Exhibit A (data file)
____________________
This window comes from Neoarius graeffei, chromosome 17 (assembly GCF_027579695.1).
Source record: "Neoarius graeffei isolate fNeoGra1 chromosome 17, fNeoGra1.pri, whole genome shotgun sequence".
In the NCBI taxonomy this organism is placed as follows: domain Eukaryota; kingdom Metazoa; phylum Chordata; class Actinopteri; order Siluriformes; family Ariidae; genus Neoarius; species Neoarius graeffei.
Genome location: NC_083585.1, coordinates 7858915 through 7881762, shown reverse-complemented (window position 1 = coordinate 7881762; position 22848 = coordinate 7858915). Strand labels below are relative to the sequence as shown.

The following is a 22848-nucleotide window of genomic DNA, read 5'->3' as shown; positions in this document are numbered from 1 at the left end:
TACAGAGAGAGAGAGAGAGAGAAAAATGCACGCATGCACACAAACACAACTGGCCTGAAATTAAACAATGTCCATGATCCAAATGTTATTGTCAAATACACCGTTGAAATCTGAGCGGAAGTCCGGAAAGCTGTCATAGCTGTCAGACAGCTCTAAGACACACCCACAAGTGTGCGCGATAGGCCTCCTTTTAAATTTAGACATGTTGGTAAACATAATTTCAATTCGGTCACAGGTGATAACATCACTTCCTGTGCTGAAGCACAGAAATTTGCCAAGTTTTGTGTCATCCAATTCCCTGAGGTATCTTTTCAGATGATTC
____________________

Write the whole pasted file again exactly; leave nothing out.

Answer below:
This window comes from Neoarius graeffei, chromosome 17 (assembly GCF_027579695.1).
Source record: "Neoarius graeffei isolate fNeoGra1 chromosome 17, fNeoGra1.pri, whole genome shotgun sequence".
In the NCBI taxonomy this organism is placed as follows: domain Eukaryota; kingdom Metazoa; phylum Chordata; class Actinopteri; order Siluriformes; family Ariidae; genus Neoarius; species Neoarius graeffei.
Genome location: NC_083585.1, coordinates 7858915 through 7881762, shown reverse-complemented (window position 1 = coordinate 7881762; position 22848 = coordinate 7858915). Strand labels below are relative to the sequence as shown.

The following is a 22848-nucleotide window of genomic DNA, read 5'->3' as shown; positions in this document are numbered from 1 at the left end:
TACAGAGAGAGAGAGAGAGAGAAAAATGCACGCATGCACACAAACACAACTGGCCTGAAATTAAACAATGTCCATGATCCAAATGTTATTGTCAAATACACCGTTGAAATCTGAGCGGAAGTCCGGAAAGCTGTCATAGCTGTCAGACAGCTCTAAGACACACCCACAAGTGTGCGCGATAGGCCTCCTTTTAAATTTAGACATGTTGGTAAACATAATTTCAATTCGGTCACAGGTGATAACATCACTTCCTGTGCTGAAGCACAGAAATTTGCCAAGTTTTGTGTCATCCAATTCCCTGAGGTATCTTTTCAGATGATTC